Heels on wheels
The lady driver has been the target of more than her fair share of jokes but the fact is, today’s women have taken control of the wheel in many industries previously dominated by men.
Fatma A. Elmaawy is now bringing the female touch to engines. Managing Partner of Auto Village, and a mechanic herself, Fatma runs a successful car repair and service centre nestled in the bustling city of Nairobi, Kenya.
Shattering the clueless-about-cars stereotype, she also educates other women about car maintenance and repairs. The Heels & Wheels Car Clinic teaches participants everything they need to know about owning and driving a car — from oils and lubricants to defensive driving, and even insurance.
“A lot of ladies bring their cars to the workshop and they have no idea what is wrong with their cars,”
said Fatma at the 12th WIEF in Jakarta last year. “They just tell you: ‘It does this. It stops.’”
The clinics have been well-received. In addition to the women who come from all around the country to attend it, men have also requested to participate.
“When I ran the car clinic for ladies, a lot of the guys said, ‘Fatma, you run a car clinic for ladies but when something happens to my wife’s car, she comes to me, and I don’t know.’ So I told them that I would run another car clinic where the ladies could bring their spouses if they wished and we could train them.”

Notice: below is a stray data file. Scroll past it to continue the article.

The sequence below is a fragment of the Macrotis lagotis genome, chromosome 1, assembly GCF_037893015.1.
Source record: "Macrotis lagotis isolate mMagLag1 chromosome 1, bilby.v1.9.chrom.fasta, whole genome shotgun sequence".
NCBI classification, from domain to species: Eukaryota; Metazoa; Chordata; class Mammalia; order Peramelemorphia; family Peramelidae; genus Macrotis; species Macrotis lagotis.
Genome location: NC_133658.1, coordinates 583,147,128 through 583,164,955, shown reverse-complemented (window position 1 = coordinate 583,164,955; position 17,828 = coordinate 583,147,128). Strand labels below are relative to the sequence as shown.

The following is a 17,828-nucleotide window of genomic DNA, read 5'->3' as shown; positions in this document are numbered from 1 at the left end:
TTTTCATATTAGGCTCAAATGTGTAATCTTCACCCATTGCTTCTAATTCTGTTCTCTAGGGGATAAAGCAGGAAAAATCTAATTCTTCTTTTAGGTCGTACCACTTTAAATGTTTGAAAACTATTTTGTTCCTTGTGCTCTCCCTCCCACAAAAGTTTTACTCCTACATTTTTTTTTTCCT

The clinics are one of the ways in which Fatma feels she can contribute to society and the community. “We open the car clinic to any driver. You don’t have to be my client. I will still train you. I am giving back to society. But during the car clinic we also ask them what else they want, and from there I get to know my market needs,” she said. It is this philosophy to “always give” that has set Fatma apart and allowed her to rise above her competitors.
Besides empowering women, the automotive repair company also holds internship programmes that equip graduates with practical skills, confidence building and employment preparations.